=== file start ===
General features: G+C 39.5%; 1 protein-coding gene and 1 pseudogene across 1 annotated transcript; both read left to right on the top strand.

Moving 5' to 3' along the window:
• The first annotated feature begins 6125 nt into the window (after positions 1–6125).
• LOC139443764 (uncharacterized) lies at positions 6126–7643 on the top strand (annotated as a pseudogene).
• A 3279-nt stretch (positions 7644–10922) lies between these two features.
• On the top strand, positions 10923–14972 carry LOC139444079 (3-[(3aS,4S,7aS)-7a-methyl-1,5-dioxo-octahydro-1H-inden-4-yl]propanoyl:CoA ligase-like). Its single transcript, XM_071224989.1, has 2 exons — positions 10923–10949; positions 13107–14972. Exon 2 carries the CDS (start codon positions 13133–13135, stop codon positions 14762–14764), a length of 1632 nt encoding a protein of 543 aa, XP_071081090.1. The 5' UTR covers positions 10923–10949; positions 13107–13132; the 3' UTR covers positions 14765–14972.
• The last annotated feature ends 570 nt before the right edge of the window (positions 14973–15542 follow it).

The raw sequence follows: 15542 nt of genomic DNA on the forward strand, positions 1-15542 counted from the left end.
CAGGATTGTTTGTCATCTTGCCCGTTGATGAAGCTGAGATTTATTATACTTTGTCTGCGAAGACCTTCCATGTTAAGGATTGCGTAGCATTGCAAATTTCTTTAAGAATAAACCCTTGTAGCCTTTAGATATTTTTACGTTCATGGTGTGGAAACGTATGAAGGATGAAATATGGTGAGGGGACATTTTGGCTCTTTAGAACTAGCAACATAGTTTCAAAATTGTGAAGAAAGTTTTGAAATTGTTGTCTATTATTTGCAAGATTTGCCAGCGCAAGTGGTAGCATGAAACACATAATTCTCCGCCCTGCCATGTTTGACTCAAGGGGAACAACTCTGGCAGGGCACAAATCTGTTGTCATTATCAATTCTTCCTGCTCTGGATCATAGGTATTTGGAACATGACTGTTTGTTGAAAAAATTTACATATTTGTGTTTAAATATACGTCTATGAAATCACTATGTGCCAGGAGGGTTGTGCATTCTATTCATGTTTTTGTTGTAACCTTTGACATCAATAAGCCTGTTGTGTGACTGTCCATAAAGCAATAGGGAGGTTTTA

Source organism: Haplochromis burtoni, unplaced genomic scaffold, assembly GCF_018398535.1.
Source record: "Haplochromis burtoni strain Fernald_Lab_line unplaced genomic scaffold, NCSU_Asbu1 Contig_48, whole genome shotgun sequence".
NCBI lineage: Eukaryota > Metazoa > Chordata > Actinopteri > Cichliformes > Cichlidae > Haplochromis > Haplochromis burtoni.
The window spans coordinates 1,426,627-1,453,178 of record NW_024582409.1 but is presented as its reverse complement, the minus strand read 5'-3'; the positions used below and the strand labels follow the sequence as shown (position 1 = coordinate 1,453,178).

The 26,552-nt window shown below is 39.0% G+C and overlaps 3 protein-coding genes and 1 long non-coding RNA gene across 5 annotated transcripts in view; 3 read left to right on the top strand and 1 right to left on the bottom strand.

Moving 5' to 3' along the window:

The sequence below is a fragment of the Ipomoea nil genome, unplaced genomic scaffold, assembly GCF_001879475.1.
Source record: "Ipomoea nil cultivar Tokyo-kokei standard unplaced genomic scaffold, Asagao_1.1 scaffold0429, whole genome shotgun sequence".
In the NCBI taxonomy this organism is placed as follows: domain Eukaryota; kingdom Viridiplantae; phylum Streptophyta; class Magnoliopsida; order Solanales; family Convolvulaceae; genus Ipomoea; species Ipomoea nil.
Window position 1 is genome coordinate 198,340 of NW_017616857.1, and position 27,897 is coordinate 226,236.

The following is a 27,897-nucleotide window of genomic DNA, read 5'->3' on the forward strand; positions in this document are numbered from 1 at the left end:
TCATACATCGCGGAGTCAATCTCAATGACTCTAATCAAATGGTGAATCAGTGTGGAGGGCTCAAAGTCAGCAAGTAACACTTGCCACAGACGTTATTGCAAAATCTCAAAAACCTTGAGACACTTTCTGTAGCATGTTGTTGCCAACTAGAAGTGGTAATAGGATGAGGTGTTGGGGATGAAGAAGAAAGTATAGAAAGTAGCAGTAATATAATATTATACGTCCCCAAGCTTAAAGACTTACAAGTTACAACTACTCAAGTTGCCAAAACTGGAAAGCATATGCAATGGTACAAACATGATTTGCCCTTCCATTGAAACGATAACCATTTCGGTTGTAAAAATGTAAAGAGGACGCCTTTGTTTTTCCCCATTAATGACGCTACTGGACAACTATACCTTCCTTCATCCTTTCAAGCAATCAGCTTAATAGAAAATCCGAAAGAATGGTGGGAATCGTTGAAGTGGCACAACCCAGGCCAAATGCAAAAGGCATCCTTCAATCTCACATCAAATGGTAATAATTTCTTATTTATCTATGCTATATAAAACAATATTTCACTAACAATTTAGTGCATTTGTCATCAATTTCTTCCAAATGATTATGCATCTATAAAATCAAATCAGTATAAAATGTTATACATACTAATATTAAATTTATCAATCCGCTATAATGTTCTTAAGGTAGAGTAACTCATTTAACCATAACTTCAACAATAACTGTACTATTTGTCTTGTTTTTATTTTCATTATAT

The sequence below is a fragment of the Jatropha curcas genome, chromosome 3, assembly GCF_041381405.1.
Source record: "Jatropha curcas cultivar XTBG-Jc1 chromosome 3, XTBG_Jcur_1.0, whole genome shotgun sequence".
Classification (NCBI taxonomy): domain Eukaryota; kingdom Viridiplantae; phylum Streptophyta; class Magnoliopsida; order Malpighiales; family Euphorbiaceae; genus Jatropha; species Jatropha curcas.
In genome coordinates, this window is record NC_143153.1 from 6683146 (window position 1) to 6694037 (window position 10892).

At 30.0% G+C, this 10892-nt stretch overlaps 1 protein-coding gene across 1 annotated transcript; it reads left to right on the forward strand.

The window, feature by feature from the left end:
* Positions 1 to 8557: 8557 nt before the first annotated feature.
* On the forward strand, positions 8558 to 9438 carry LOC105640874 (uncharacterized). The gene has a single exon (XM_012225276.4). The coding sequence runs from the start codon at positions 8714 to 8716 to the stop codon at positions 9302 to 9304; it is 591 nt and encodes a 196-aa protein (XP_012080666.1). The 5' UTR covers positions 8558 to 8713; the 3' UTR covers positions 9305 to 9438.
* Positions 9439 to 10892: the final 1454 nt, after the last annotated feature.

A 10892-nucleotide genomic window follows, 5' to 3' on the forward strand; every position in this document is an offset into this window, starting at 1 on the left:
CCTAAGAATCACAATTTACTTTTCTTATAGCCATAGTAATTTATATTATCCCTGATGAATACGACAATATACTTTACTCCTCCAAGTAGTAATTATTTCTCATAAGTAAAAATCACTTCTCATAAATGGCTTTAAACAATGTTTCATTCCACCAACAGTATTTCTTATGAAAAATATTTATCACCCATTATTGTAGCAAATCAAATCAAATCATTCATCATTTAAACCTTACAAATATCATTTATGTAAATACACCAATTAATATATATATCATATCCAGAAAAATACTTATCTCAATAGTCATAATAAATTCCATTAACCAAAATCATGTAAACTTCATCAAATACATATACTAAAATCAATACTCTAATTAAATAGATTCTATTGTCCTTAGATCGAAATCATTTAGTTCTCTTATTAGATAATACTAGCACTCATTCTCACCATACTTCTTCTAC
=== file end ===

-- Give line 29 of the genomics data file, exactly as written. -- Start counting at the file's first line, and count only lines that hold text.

* On the forward strand, positions 8558 to 9438 carry LOC105640874 (uncharacterized). The gene has a single exon (XM_012225276.4). The coding sequence runs from the start codon at positions 8714 to 8716 to the stop codon at positions 9302 to 9304; it is 591 nt and encodes a 196-aa protein (XP_012080666.1). The 5' UTR covers positions 8558 to 8713; the 3' UTR covers positions 9305 to 9438.